Former British Prime Minister Margaret Thatcher, experts say, will best be remembered for the tough free-market economic measures she undertook during her 11 years in office [1979-90] — measures that can only be described as bringing an economic revolution in Britain.
But Thatcher, who died Monday at age 87, also played an important role on the international stage, especially at a time of Cold War tensions between the Soviet Union and the West.
Tim Bale, a British historian of the Conservative Party, said Thatcher was the first Western leader to realize that Mikhail Gorbachev might be a different kind of Soviet politician.
“When she first came in in 1979, she took a very, very strong anti-communist attitude and really didn’t want anything to do with the Soviet leadership,” said Bale. “But she recognized very early on that Mikhail Gorbachev was something different. And to her credit, she pursued the relationship with him, even when some people thought she was perhaps being naively taken in.”
In December 1984 — three months before Gorbachev became the Soviet leader — he was in London as the head of a parliamentary delegation. He was invited to meet Margaret Thatcher, who later said “this is a man we can do business with.”
Stephen Jones, a Russia expert at Mount Holyoke College, says those words were critical.
“I just actually was reviewing an article that Gorbachev wrote, an obituary of Margaret Thatcher, in which he said that phrase actually helped him in terms of getting some greater credibility with Western leaders,” said Bale. “If Margaret Thatcher could deal with him, then the rest of the European leadership, and of course the American leadership, could deal with him too. So that was quite an important step in preparing the world for Mikhail Gorbachev.”
A bond with Reagan
Thatcher also had a very close relationship with President Ronald Reagan. They were, as some experts described them “politically kindred spirits.”
Richard Allen, former National Security Adviser under President Reagan, met her numerous times.
“I consider her to be one of the most remarkable people of the century. She was a thoroughly dedicated, highly intelligent, principled person whom most Americans admired greatly. She was cordial, serious — always serious. And those were reasons that Ronald Reagan was attracted, across the board, to her domestic thinking as well as her foreign policy thinking.”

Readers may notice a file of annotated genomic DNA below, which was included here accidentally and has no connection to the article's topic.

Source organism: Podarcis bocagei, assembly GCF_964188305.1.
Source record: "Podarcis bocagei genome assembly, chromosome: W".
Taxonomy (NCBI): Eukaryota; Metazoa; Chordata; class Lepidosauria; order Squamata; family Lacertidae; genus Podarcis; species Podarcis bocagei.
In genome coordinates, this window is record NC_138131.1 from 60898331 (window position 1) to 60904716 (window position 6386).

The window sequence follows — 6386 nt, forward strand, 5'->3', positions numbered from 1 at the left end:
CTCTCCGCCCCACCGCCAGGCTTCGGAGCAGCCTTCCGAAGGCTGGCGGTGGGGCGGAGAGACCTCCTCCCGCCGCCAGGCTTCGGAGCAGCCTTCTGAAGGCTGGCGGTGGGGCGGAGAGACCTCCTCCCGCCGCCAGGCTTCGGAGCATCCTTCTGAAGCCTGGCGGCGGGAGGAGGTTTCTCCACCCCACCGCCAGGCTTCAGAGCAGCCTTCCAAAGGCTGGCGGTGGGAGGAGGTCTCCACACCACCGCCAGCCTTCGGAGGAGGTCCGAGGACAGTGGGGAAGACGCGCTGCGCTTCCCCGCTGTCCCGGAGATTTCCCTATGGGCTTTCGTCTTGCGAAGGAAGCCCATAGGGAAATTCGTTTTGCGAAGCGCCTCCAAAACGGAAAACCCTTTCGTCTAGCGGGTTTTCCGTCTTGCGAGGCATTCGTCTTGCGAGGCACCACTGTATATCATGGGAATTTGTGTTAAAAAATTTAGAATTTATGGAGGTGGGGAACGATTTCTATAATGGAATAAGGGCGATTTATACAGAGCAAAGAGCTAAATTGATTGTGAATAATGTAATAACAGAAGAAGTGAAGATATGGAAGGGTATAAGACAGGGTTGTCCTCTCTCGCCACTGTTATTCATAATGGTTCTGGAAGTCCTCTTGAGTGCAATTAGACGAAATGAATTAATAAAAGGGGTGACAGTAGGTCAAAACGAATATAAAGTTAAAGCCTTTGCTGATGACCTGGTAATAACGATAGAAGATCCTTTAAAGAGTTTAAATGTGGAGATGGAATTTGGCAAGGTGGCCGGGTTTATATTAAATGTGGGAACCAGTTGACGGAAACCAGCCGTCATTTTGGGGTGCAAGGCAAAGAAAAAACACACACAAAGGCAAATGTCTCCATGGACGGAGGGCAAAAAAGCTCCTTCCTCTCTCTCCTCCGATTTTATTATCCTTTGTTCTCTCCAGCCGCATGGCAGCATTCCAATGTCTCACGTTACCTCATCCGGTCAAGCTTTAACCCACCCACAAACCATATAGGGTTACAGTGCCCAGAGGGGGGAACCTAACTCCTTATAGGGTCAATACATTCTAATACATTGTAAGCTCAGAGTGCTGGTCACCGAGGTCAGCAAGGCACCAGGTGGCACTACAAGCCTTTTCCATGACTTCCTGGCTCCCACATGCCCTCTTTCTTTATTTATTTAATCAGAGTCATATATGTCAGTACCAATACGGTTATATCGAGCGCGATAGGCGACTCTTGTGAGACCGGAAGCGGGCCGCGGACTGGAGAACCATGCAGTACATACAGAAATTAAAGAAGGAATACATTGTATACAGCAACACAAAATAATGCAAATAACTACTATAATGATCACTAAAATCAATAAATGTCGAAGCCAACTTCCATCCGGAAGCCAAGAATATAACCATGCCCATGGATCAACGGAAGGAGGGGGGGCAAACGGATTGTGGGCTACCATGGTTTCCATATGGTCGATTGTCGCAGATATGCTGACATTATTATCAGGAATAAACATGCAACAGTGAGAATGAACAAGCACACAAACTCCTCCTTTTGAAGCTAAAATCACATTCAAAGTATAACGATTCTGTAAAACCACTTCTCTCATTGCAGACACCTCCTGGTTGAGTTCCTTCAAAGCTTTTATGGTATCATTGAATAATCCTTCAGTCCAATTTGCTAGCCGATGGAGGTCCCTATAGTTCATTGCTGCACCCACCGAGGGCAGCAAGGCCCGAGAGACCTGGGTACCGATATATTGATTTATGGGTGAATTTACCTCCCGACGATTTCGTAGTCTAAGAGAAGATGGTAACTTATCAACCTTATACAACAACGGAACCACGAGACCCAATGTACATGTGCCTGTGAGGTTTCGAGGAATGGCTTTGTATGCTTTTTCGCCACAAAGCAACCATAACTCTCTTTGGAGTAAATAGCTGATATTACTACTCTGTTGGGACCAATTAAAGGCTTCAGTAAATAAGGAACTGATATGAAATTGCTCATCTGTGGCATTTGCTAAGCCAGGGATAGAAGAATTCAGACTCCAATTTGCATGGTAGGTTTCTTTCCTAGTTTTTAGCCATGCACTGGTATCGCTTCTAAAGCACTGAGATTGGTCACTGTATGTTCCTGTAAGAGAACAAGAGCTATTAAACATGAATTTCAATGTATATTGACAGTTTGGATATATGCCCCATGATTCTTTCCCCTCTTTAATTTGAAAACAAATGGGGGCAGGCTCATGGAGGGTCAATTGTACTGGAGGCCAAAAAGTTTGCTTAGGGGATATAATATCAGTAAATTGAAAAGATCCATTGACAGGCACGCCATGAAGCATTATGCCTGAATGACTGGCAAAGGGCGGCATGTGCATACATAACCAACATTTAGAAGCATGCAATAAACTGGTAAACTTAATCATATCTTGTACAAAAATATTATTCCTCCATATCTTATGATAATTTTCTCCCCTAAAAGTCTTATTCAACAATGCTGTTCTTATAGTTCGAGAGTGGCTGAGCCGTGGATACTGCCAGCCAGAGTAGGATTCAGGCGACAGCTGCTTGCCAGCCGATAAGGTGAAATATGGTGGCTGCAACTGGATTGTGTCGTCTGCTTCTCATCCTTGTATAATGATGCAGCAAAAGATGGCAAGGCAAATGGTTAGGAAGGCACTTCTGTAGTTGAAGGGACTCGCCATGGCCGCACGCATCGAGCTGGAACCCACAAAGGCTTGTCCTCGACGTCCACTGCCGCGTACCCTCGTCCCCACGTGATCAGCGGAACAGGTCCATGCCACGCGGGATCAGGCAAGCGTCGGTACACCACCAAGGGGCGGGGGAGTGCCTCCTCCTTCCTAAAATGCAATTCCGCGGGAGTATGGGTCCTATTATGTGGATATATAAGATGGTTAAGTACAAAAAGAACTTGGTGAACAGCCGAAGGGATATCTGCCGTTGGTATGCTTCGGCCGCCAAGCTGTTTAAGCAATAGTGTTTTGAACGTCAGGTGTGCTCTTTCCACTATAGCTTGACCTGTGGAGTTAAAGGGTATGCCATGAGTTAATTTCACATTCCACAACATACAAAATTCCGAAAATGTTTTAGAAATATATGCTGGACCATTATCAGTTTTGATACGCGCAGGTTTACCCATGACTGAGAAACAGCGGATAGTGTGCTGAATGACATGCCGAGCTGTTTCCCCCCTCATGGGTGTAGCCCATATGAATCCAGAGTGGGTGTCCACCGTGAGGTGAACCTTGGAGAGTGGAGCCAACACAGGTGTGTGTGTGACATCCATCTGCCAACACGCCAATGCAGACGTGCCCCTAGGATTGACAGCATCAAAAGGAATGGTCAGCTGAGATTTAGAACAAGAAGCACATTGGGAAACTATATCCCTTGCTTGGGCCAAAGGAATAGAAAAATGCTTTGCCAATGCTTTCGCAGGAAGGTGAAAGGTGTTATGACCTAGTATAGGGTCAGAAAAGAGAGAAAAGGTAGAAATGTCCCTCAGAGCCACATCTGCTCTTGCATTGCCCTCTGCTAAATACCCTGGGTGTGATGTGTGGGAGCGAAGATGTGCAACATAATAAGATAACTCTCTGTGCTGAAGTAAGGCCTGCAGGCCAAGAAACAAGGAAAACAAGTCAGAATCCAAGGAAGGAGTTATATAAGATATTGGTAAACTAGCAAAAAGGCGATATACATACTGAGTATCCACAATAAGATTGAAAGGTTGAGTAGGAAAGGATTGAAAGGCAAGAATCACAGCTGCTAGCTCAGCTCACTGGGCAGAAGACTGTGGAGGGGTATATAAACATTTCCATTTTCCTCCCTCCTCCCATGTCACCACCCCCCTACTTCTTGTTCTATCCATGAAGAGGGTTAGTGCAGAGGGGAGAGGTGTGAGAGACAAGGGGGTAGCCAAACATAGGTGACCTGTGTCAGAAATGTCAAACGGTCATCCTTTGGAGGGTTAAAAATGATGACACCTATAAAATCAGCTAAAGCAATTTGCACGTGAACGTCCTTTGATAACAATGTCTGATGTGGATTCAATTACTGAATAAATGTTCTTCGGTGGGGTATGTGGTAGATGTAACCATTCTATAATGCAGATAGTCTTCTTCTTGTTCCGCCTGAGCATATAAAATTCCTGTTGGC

“Hand in hand with Ronald Reagan," said historian Bale, "she was very instrumental in upping the spending on arms that eventually bankrupted the Soviet Union and forced it to withdraw from its empire in Central and Eastern Europe and then eventually, of course, implode itself.”
While seeing eye to eye with Reagan on how to deal with the Soviet Union, Thatcher disagreed with President George H.W. Bush on German reunification.
Retired General Brent Scowcroft, Bush’s National Security Adviser, said, “We and [West German Chancellor] Helmut Kohl and most of the Germans were the only ones who really wanted German reunification. The Soviet Union didn’t want it. The French didn’t want it. And the British, Margaret Thatcher said: ‘I like Germany so much I think there ought to be two of them.’ This was a balancing act to manage the process, ending up in German reunification where most of the world’s powers were not in favor of it.”
Robert Legvold of Columbia University says Thatcher had concerns about how powerful Germany could become within Europe.
“The Germans knew that both the British and the French were nervous about the prospect of German reunification, but she wasn’t digging in her heels in on that,” said Legvold. “And when the process moved almost of its own speed and course, she’s not somebody who tried to stick a stick in the spokes of that wheel.”
Experts agree that Thatcher was a towering leader of the 20th century — and, as the Financial Times
said, she “remains the figure against whom all subsequent British politicians should be measured.”